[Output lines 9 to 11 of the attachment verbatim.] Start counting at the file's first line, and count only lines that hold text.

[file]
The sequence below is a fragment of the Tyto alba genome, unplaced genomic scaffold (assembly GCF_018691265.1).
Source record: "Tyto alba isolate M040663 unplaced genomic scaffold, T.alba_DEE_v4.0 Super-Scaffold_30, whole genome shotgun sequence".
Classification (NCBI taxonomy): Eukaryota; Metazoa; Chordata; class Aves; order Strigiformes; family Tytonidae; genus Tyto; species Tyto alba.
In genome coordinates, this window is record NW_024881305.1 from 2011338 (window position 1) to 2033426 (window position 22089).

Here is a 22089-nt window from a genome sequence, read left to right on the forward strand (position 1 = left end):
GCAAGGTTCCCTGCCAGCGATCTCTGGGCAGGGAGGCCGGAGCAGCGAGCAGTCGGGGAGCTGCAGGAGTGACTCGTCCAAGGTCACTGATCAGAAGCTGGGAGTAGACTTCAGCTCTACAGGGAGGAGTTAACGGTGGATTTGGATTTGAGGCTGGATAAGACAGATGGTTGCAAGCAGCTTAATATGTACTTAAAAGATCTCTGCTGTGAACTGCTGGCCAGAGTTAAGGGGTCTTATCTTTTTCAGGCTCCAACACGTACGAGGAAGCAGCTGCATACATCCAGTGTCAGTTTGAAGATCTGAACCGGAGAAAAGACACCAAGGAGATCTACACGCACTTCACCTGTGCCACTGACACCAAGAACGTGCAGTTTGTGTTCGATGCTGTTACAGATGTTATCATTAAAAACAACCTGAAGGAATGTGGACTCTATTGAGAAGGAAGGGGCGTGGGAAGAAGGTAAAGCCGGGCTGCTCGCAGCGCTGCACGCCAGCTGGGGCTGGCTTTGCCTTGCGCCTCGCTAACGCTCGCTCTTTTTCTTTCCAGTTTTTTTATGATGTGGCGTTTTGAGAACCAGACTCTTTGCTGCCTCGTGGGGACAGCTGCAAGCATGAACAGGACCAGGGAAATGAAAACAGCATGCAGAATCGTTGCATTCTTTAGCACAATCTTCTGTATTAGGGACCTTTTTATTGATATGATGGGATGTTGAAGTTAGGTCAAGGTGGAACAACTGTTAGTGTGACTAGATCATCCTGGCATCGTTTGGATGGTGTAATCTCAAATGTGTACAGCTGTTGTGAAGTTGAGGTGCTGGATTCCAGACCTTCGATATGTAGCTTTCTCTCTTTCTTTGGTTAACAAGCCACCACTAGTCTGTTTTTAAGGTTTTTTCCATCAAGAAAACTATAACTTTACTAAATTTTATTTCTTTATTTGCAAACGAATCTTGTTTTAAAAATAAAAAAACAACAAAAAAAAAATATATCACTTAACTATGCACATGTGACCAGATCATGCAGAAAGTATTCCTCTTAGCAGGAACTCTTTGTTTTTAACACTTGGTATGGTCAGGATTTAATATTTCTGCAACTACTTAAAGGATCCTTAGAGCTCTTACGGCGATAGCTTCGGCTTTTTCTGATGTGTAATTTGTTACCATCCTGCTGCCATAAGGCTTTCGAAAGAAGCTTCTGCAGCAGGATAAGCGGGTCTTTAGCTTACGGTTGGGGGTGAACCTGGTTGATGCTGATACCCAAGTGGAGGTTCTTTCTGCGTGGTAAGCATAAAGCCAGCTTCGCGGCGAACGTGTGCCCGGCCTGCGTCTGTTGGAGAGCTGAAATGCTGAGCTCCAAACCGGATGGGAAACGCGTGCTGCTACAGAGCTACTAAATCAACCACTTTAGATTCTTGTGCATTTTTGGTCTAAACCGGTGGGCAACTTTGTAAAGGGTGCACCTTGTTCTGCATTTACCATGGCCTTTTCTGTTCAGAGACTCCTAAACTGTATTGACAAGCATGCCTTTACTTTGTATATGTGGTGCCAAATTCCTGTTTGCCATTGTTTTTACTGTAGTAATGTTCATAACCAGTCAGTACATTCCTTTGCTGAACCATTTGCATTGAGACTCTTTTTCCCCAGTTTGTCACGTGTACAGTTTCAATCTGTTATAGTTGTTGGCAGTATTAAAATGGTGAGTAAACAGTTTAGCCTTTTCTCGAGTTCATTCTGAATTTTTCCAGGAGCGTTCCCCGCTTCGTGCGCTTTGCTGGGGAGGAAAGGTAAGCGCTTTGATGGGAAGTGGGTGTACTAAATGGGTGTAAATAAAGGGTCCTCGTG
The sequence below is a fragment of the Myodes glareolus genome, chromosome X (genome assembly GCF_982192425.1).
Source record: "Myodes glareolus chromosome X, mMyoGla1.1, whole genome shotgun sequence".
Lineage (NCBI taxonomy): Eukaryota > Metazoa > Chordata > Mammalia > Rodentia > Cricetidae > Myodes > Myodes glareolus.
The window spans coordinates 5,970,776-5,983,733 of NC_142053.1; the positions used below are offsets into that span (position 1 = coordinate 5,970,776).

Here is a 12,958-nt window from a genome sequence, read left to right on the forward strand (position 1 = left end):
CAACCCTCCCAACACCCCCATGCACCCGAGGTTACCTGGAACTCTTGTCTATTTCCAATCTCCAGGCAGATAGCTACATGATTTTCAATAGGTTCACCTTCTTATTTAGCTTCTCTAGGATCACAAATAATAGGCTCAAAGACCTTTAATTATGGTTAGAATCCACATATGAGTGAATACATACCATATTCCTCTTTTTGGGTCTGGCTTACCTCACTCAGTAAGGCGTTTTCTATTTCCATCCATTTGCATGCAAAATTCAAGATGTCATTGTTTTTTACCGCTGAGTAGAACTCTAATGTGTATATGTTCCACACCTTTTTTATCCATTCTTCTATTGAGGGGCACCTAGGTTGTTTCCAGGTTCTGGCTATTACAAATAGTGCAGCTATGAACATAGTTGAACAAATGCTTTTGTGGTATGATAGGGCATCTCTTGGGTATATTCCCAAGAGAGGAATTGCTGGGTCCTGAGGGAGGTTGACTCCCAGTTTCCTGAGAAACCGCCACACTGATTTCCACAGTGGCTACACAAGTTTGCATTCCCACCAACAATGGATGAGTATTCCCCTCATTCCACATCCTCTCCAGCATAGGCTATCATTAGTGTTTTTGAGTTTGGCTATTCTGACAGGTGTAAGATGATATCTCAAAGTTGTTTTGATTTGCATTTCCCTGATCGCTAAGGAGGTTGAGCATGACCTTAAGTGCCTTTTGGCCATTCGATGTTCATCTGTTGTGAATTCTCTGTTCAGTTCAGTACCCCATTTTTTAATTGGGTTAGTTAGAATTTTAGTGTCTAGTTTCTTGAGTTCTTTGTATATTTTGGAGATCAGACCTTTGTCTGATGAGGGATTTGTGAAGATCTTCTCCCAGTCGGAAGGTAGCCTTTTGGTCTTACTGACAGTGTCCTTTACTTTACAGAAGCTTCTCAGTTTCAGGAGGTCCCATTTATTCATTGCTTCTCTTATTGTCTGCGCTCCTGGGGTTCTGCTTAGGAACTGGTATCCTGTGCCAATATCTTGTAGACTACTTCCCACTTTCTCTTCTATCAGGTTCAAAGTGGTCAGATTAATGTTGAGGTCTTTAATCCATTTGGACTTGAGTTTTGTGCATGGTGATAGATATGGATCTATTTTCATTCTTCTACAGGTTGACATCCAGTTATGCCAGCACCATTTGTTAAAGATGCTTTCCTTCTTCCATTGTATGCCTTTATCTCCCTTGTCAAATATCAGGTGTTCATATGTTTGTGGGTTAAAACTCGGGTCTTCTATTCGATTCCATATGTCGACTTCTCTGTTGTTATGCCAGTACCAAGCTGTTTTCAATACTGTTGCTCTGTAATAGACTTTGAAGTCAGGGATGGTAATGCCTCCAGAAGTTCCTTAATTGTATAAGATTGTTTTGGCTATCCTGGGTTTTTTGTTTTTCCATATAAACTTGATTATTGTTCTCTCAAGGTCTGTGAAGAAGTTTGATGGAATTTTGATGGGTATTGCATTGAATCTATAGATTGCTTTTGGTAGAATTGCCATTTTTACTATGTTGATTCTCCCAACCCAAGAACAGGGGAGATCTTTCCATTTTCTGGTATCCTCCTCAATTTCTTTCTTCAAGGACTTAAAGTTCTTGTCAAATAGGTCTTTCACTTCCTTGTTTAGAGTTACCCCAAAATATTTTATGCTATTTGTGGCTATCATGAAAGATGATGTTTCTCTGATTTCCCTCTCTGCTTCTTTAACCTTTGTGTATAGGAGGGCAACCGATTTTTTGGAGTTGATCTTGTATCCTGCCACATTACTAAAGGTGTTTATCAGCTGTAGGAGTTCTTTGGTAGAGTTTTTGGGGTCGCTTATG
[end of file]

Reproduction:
Lineage (NCBI taxonomy): Eukaryota > Metazoa > Chordata > Mammalia > Rodentia > Cricetidae > Myodes > Myodes glareolus.
The window spans coordinates 5,970,776-5,983,733 of NC_142053.1; the positions used below are offsets into that span (position 1 = coordinate 5,970,776).

Here is a 12,958-nt window from a genome sequence, read left to right on the forward strand (position 1 = left end):